The Advisory Council on Historic Preservation

Shaping National Preservation Policy


Arguing for the role of historic preservation in environmental sustainability.

From the energy crises in the 1970s to the recent concerns in the past decade about community livability and climate resilience, the ACHP has consistently championed historic preservation as a key component of environmental sustainability. This has included arguing for special consideration for historic properties in the application of LEED (Leadership in Energy and Environment Design) standards promulgated by the U.S. Green Building Council, which had largely overlooked or underplayed the role of historic resources in sustainability.

While the federal government, especially the General Services Administration as the government’s landlord, did get involved more generally in these programs as well as consumer and government energy savings activities through the Environmental Protection Agency and the Department of Energy, the preservation role was minor. The Arab oil embargo and America’s resulting energy crisis in the 1970s sparked intense interest in energy conservation. Consequently, the ACHP issued a report, “Assessing the Energy Conservation Benefits of Historic Preservation: Methods and Examples” (1979), which documented that rehabilitation of historic buildings could produce significant energy conservation benefits. An initial ground-breaking Programmatic Agreement with the Department of Energy for its weatherization grants programs was completed in the 1980s so that the Department and applicants could ensure sensitive application of weatherization treatments for historic properties.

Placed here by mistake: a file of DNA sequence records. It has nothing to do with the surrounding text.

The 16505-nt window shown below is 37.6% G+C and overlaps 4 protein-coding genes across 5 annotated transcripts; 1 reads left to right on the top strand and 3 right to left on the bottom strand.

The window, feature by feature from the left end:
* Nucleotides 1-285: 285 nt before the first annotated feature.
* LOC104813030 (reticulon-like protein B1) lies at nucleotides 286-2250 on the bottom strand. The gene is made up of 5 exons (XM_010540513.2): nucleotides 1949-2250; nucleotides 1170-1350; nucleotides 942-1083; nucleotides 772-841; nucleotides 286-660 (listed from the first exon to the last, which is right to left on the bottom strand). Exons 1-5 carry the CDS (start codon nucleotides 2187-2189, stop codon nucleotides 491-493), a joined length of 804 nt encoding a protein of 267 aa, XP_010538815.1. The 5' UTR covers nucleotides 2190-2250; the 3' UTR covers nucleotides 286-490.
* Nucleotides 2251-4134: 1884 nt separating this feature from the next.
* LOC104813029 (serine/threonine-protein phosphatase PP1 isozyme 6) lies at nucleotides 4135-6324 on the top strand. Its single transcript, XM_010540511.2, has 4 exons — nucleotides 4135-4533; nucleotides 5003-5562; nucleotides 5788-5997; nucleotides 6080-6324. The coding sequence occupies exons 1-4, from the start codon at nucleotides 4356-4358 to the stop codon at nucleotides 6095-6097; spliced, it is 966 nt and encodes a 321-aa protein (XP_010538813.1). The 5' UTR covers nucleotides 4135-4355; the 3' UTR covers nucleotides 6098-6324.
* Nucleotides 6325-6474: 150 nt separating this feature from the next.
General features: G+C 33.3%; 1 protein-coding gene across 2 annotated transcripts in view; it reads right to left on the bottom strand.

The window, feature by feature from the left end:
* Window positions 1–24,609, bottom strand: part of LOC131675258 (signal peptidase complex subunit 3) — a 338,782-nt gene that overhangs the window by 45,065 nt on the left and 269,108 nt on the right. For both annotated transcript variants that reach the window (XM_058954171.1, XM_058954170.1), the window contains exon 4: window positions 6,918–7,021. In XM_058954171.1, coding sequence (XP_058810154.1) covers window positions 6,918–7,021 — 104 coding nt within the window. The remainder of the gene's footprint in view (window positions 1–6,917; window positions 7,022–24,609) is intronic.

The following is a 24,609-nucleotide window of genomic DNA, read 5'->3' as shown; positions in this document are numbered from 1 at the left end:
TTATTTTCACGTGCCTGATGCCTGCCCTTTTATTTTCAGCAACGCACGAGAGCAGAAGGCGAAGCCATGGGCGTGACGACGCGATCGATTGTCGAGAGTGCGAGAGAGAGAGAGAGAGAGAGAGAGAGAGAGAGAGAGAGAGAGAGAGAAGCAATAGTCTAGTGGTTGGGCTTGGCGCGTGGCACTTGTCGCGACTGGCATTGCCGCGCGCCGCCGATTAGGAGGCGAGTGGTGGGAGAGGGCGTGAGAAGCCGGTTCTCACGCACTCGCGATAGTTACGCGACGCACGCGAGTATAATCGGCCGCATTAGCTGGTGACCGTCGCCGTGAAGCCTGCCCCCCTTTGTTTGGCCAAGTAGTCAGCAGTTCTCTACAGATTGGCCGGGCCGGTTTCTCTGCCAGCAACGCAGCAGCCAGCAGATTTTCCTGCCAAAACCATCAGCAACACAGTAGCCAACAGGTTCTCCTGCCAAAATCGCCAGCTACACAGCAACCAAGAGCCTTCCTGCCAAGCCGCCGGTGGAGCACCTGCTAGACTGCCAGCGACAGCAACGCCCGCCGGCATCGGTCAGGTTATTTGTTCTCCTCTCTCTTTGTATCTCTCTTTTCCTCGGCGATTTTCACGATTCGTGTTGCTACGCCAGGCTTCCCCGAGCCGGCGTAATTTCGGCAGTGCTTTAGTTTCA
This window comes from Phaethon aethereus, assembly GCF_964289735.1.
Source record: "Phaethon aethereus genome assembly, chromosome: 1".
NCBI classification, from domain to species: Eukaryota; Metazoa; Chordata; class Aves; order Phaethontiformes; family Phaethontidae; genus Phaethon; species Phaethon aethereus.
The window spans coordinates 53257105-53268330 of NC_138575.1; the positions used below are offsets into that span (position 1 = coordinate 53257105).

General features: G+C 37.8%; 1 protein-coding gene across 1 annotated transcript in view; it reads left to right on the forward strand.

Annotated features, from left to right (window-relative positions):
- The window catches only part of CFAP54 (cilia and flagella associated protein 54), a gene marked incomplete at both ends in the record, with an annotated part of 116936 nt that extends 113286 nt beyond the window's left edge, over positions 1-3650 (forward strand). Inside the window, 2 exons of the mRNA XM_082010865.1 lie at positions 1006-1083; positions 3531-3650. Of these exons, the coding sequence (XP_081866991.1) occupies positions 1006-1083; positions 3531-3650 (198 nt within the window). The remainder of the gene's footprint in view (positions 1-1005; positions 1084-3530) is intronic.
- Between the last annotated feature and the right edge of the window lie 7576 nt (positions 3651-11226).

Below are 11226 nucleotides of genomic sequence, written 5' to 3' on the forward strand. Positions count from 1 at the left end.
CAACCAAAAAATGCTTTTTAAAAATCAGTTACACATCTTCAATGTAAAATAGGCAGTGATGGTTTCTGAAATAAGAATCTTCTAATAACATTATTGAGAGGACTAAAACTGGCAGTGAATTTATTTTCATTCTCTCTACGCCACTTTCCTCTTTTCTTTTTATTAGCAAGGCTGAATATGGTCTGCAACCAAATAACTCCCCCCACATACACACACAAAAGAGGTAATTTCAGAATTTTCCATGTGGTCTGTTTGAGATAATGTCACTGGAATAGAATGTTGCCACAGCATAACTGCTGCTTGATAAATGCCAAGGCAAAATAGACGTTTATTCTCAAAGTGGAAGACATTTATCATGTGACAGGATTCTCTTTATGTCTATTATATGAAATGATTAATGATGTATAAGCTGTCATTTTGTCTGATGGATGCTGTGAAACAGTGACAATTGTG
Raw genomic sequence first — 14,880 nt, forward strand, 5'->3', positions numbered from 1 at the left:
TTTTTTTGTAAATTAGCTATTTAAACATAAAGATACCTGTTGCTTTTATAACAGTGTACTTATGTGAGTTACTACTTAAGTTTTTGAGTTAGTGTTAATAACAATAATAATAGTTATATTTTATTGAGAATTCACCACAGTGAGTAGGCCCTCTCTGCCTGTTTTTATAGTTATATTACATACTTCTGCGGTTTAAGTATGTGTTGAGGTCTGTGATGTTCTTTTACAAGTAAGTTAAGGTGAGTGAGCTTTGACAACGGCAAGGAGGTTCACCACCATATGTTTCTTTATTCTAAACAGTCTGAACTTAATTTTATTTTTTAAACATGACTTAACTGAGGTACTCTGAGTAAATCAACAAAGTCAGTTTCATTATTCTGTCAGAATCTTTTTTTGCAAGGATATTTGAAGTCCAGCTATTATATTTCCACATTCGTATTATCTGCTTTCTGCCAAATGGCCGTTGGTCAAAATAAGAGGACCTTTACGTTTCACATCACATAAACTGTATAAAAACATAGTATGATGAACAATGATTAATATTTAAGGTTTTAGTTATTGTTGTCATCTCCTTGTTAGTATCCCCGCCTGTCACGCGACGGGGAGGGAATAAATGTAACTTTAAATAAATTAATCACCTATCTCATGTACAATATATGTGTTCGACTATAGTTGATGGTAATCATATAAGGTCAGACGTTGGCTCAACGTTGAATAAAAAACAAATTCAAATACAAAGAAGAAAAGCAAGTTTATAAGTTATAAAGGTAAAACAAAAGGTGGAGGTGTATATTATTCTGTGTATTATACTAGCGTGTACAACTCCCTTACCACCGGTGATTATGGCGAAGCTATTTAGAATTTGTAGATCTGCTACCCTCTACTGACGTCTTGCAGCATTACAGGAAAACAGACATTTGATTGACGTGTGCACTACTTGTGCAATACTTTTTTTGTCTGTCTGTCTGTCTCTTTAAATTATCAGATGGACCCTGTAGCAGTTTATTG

While many historic buildings are inherently “green” in their materials and construction, and can have their energy efficiency maximized by sensitive retrofitting, federal agencies managing such properties have often had to struggle to “sell” that idea to leaders and managers. Public reinvestment in historic districts and communities promotes reuse of existing infrastructure and supports areas that generally are walkable and have good transit access options. In 1996 the ACHP participated in interagency efforts that resulted in issuance of Executive Order 13006, “Locating Federal Facilities on Historic Properties in Our Nation’s Central Cities.”

The Advisory Council on Historic Preservation

401 F Street NW, Suite 308, Washington, DC 20001-2637, (202) 517-0200